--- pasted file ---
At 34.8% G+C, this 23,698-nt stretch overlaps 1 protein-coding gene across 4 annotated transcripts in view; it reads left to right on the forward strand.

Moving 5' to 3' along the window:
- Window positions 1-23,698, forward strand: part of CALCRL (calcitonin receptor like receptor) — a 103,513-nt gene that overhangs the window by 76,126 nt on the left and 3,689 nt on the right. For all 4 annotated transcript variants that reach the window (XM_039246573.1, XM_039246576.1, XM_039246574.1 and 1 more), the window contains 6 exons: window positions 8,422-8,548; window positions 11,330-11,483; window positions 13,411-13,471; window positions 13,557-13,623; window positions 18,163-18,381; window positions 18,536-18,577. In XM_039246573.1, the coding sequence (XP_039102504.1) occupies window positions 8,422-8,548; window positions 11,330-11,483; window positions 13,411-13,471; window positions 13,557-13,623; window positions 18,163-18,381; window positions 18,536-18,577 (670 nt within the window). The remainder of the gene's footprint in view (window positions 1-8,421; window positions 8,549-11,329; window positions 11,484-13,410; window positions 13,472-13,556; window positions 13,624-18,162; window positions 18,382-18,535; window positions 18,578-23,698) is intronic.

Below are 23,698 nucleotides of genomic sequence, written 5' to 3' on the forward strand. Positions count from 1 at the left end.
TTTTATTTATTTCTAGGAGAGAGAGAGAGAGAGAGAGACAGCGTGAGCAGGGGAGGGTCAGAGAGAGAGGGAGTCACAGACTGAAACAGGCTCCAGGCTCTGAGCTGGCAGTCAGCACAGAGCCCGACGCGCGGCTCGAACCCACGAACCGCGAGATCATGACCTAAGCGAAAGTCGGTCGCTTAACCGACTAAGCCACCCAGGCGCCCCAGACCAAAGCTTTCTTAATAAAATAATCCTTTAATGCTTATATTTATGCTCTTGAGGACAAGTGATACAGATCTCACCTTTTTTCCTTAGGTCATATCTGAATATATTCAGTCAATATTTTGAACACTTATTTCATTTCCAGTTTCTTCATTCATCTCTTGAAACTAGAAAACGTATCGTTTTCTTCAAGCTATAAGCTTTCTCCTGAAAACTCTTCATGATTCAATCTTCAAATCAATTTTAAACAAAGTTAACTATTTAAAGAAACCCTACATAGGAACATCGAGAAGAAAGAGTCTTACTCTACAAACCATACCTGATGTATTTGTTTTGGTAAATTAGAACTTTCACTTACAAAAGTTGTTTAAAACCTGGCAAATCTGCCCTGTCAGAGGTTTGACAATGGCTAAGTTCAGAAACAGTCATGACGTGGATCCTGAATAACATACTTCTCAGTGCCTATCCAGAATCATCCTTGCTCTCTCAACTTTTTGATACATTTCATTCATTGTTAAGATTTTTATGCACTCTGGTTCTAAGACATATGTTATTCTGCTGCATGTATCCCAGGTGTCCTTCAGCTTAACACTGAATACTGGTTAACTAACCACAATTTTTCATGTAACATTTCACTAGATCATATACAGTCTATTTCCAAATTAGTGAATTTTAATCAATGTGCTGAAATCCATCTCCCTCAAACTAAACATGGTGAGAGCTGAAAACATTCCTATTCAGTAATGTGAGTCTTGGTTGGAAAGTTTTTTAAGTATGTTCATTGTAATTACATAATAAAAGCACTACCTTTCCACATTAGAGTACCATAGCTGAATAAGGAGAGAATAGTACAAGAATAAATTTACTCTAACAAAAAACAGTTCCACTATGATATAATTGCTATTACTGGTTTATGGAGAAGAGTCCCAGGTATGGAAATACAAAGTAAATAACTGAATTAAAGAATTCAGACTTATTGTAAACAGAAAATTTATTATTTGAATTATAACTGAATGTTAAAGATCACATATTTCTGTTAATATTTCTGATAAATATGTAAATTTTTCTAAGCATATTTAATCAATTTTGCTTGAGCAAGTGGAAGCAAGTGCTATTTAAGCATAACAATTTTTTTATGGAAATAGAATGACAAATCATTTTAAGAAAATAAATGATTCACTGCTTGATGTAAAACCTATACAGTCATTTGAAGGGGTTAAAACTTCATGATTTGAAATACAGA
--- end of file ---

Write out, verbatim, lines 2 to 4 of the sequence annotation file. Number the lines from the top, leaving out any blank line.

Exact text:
Moving 5' to 3' along the window:
- Window positions 1-23,698, forward strand: part of CALCRL (calcitonin receptor like receptor) — a 103,513-nt gene that overhangs the window by 76,126 nt on the left and 3,689 nt on the right. For all 4 annotated transcript variants that reach the window (XM_039246573.1, XM_039246576.1, XM_039246574.1 and 1 more), the window contains 6 exons: window positions 8,422-8,548; window positions 11,330-11,483; window positions 13,411-13,471; window positions 13,557-13,623; window positions 18,163-18,381; window positions 18,536-18,577. In XM_039246573.1, the coding sequence (XP_039102504.1) occupies window positions 8,422-8,548; window positions 11,330-11,483; window positions 13,411-13,471; window positions 13,557-13,623; window positions 18,163-18,381; window positions 18,536-18,577 (670 nt within the window). The remainder of the gene's footprint in view (window positions 1-8,421; window positions 8,549-11,329; window positions 11,484-13,410; window positions 13,472-13,556; window positions 13,624-18,162; window positions 18,382-18,535; window positions 18,578-23,698) is intronic.

Below are 23,698 nucleotides of genomic sequence, written 5' to 3' on the forward strand. Positions count from 1 at the left end.